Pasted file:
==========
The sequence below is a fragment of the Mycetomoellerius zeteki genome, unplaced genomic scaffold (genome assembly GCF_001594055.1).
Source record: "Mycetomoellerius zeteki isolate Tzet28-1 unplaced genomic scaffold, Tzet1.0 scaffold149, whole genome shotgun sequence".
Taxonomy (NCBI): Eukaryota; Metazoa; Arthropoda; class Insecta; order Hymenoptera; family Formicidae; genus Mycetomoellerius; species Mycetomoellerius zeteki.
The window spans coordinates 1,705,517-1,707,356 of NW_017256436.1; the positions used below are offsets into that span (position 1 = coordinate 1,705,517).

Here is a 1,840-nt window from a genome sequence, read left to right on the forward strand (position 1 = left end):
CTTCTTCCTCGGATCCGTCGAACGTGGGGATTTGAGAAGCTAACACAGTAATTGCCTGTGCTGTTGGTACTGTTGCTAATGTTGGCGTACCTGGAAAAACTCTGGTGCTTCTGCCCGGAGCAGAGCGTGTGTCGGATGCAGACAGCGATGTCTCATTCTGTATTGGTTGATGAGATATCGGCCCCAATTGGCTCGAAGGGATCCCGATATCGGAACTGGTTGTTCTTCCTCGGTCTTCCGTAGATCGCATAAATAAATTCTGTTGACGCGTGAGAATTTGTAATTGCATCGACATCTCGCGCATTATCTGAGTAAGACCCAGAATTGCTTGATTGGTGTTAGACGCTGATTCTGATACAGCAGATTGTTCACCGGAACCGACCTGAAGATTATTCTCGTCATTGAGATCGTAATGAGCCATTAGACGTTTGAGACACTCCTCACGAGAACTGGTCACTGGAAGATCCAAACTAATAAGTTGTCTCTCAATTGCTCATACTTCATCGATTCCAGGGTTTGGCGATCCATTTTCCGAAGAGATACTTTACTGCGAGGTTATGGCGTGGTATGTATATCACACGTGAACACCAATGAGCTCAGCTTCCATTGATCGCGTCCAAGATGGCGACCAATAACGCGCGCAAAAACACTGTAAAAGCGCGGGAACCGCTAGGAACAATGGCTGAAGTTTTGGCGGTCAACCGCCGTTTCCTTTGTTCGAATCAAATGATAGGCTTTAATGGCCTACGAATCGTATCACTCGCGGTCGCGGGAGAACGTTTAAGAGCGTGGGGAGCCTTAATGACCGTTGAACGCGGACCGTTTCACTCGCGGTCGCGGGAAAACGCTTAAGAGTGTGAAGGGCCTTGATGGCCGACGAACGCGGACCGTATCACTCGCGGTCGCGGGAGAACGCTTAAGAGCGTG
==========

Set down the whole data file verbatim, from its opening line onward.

The sequence below is a fragment of the Mycetomoellerius zeteki genome, unplaced genomic scaffold (genome assembly GCF_001594055.1).
Source record: "Mycetomoellerius zeteki isolate Tzet28-1 unplaced genomic scaffold, Tzet1.0 scaffold149, whole genome shotgun sequence".
Taxonomy (NCBI): Eukaryota; Metazoa; Arthropoda; class Insecta; order Hymenoptera; family Formicidae; genus Mycetomoellerius; species Mycetomoellerius zeteki.
The window spans coordinates 1,705,517-1,707,356 of NW_017256436.1; the positions used below are offsets into that span (position 1 = coordinate 1,705,517).

Here is a 1,840-nt window from a genome sequence, read left to right on the forward strand (position 1 = left end):
CTTCTTCCTCGGATCCGTCGAACGTGGGGATTTGAGAAGCTAACACAGTAATTGCCTGTGCTGTTGGTACTGTTGCTAATGTTGGCGTACCTGGAAAAACTCTGGTGCTTCTGCCCGGAGCAGAGCGTGTGTCGGATGCAGACAGCGATGTCTCATTCTGTATTGGTTGATGAGATATCGGCCCCAATTGGCTCGAAGGGATCCCGATATCGGAACTGGTTGTTCTTCCTCGGTCTTCCGTAGATCGCATAAATAAATTCTGTTGACGCGTGAGAATTTGTAATTGCATCGACATCTCGCGCATTATCTGAGTAAGACCCAGAATTGCTTGATTGGTGTTAGACGCTGATTCTGATACAGCAGATTGTTCACCGGAACCGACCTGAAGATTATTCTCGTCATTGAGATCGTAATGAGCCATTAGACGTTTGAGACACTCCTCACGAGAACTGGTCACTGGAAGATCCAAACTAATAAGTTGTCTCTCAATTGCTCATACTTCATCGATTCCAGGGTTTGGCGATCCATTTTCCGAAGAGATACTTTACTGCGAGGTTATGGCGTGGTATGTATATCACACGTGAACACCAATGAGCTCAGCTTCCATTGATCGCGTCCAAGATGGCGACCAATAACGCGCGCAAAAACACTGTAAAAGCGCGGGAACCGCTAGGAACAATGGCTGAAGTTTTGGCGGTCAACCGCCGTTTCCTTTGTTCGAATCAAATGATAGGCTTTAATGGCCTACGAATCGTATCACTCGCGGTCGCGGGAGAACGTTTAAGAGCGTGGGGAGCCTTAATGACCGTTGAACGCGGACCGTTTCACTCGCGGTCGCGGGAAAACGCTTAAGAGTGTGAAGGGCCTTGATGGCCGACGAACGCGGACCGTATCACTCGCGGTCGCGGGAGAACGCTTAAGAGCGTG